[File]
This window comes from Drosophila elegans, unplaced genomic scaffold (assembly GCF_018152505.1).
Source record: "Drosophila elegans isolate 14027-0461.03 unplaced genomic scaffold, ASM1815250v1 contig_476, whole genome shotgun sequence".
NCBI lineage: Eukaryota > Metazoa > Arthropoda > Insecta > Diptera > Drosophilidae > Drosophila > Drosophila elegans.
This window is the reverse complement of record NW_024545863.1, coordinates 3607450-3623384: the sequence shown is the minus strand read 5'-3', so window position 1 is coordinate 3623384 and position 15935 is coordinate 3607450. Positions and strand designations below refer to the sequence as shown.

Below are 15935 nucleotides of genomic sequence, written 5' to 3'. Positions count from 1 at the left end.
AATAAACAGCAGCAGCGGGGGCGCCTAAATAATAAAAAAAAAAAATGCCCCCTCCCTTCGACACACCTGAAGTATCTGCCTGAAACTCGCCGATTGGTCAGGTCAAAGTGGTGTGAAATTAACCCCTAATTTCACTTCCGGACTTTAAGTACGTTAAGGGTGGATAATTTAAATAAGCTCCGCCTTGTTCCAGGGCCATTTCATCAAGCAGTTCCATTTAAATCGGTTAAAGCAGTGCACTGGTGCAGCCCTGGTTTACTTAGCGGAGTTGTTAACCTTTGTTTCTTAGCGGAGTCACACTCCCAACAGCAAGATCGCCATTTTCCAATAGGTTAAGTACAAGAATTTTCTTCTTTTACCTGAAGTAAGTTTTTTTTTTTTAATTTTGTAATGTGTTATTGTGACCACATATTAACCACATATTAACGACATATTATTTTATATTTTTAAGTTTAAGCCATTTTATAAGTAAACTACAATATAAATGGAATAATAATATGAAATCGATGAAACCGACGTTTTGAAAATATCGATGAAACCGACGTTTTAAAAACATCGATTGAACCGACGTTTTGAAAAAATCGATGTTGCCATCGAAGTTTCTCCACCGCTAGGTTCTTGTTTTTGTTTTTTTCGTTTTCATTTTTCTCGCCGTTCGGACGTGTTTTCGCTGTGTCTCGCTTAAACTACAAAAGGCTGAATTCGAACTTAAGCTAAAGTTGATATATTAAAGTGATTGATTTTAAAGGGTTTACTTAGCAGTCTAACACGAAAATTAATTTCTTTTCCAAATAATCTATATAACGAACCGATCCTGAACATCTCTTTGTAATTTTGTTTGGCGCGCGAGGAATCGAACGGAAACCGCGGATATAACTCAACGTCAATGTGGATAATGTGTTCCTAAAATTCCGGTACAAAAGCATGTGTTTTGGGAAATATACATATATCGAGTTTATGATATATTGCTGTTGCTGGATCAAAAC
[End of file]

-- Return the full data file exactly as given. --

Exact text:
This window comes from Drosophila elegans, unplaced genomic scaffold (assembly GCF_018152505.1).
Source record: "Drosophila elegans isolate 14027-0461.03 unplaced genomic scaffold, ASM1815250v1 contig_476, whole genome shotgun sequence".
NCBI lineage: Eukaryota > Metazoa > Arthropoda > Insecta > Diptera > Drosophilidae > Drosophila > Drosophila elegans.
This window is the reverse complement of record NW_024545863.1, coordinates 3607450-3623384: the sequence shown is the minus strand read 5'-3', so window position 1 is coordinate 3623384 and position 15935 is coordinate 3607450. Positions and strand designations below refer to the sequence as shown.

Below are 15935 nucleotides of genomic sequence, written 5' to 3'. Positions count from 1 at the left end.
AATAAACAGCAGCAGCGGGGGCGCCTAAATAATAAAAAAAAAAAATGCCCCCTCCCTTCGACACACCTGAAGTATCTGCCTGAAACTCGCCGATTGGTCAGGTCAAAGTGGTGTGAAATTAACCCCTAATTTCACTTCCGGACTTTAAGTACGTTAAGGGTGGATAATTTAAATAAGCTCCGCCTTGTTCCAGGGCCATTTCATCAAGCAGTTCCATTTAAATCGGTTAAAGCAGTGCACTGGTGCAGCCCTGGTTTACTTAGCGGAGTTGTTAACCTTTGTTTCTTAGCGGAGTCACACTCCCAACAGCAAGATCGCCATTTTCCAATAGGTTAAGTACAAGAATTTTCTTCTTTTACCTGAAGTAAGTTTTTTTTTTTTAATTTTGTAATGTGTTATTGTGACCACATATTAACCACATATTAACGACATATTATTTTATATTTTTAAGTTTAAGCCATTTTATAAGTAAACTACAATATAAATGGAATAATAATATGAAATCGATGAAACCGACGTTTTGAAAATATCGATGAAACCGACGTTTTAAAAACATCGATTGAACCGACGTTTTGAAAAAATCGATGTTGCCATCGAAGTTTCTCCACCGCTAGGTTCTTGTTTTTGTTTTTTTCGTTTTCATTTTTCTCGCCGTTCGGACGTGTTTTCGCTGTGTCTCGCTTAAACTACAAAAGGCTGAATTCGAACTTAAGCTAAAGTTGATATATTAAAGTGATTGATTTTAAAGGGTTTACTTAGCAGTCTAACACGAAAATTAATTTCTTTTCCAAATAATCTATATAACGAACCGATCCTGAACATCTCTTTGTAATTTTGTTTGGCGCGCGAGGAATCGAACGGAAACCGCGGATATAACTCAACGTCAATGTGGATAATGTGTTCCTAAAATTCCGGTACAAAAGCATGTGTTTTGGGAAATATACATATATCGAGTTTATGATATATTGCTGTTGCTGGATCAAAAC